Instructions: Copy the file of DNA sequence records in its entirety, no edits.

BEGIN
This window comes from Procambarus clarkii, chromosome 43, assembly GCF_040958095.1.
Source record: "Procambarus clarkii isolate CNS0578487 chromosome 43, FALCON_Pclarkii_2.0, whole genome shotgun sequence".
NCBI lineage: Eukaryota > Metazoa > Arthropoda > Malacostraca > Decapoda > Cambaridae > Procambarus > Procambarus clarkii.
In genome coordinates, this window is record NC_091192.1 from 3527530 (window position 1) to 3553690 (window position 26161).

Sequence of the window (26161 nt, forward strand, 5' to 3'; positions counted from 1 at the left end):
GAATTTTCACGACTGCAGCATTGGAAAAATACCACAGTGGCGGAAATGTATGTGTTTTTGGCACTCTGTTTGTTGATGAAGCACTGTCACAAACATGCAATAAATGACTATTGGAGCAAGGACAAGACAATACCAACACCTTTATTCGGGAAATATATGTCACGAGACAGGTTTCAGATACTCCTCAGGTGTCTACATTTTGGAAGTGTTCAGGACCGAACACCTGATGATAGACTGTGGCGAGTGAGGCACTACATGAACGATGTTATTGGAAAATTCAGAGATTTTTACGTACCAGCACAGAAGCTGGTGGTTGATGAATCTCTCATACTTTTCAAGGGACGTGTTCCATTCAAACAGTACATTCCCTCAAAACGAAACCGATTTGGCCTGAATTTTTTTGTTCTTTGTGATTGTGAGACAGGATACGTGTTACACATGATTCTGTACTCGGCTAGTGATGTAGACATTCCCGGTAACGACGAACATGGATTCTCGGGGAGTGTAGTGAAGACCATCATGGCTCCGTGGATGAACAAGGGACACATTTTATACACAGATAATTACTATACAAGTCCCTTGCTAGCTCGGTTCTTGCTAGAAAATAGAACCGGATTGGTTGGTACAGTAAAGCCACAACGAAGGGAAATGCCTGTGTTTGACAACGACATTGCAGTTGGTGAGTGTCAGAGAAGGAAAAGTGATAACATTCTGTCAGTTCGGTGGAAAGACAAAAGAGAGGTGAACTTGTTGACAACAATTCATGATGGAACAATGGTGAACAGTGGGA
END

This window comes from Procambarus clarkii, chromosome 43, assembly GCF_040958095.1.
Source record: "Procambarus clarkii isolate CNS0578487 chromosome 43, FALCON_Pclarkii_2.0, whole genome shotgun sequence".
NCBI lineage: Eukaryota > Metazoa > Arthropoda > Malacostraca > Decapoda > Cambaridae > Procambarus > Procambarus clarkii.
In genome coordinates, this window is record NC_091192.1 from 3527530 (window position 1) to 3553690 (window position 26161).

Sequence of the window (26161 nt, forward strand, 5' to 3'; positions counted from 1 at the left end):
GAATTTTCACGACTGCAGCATTGGAAAAATACCACAGTGGCGGAAATGTATGTGTTTTTGGCACTCTGTTTGTTGATGAAGCACTGTCACAAACATGCAATAAATGACTATTGGAGCAAGGACAAGACAATACCAACACCTTTATTCGGGAAATATATGTCACGAGACAGGTTTCAGATACTCCTCAGGTGTCTACATTTTGGAAGTGTTCAGGACCGAACACCTGATGATAGACTGTGGCGAGTGAGGCACTACATGAACGATGTTATTGGAAAATTCAGAGATTTTTACGTACCAGCACAGAAGCTGGTGGTTGATGAATCTCTCATACTTTTCAAGGGACGTGTTCCATTCAAACAGTACATTCCCTCAAAACGAAACCGATTTGGCCTGAATTTTTTTGTTCTTTGTGATTGTGAGACAGGATACGTGTTACACATGATTCTGTACTCGGCTAGTGATGTAGACATTCCCGGTAACGACGAACATGGATTCTCGGGGAGTGTAGTGAAGACCATCATGGCTCCGTGGATGAACAAGGGACACATTTTATACACAGATAATTACTATACAAGTCCCTTGCTAGCTCGGTTCTTGCTAGAAAATAGAACCGGATTGGTTGGTACAGTAAAGCCACAACGAAGGGAAATGCCTGTGTTTGACAACGACATTGCAGTTGGTGAGTGTCAGAGAAGGAAAAGTGATAACATTCTGTCAGTTCGGTGGAAAGACAAAAGAGAGGTGAACTTGTTGACAACAATTCATGATGGAACAATGGTGAACAGTGGGA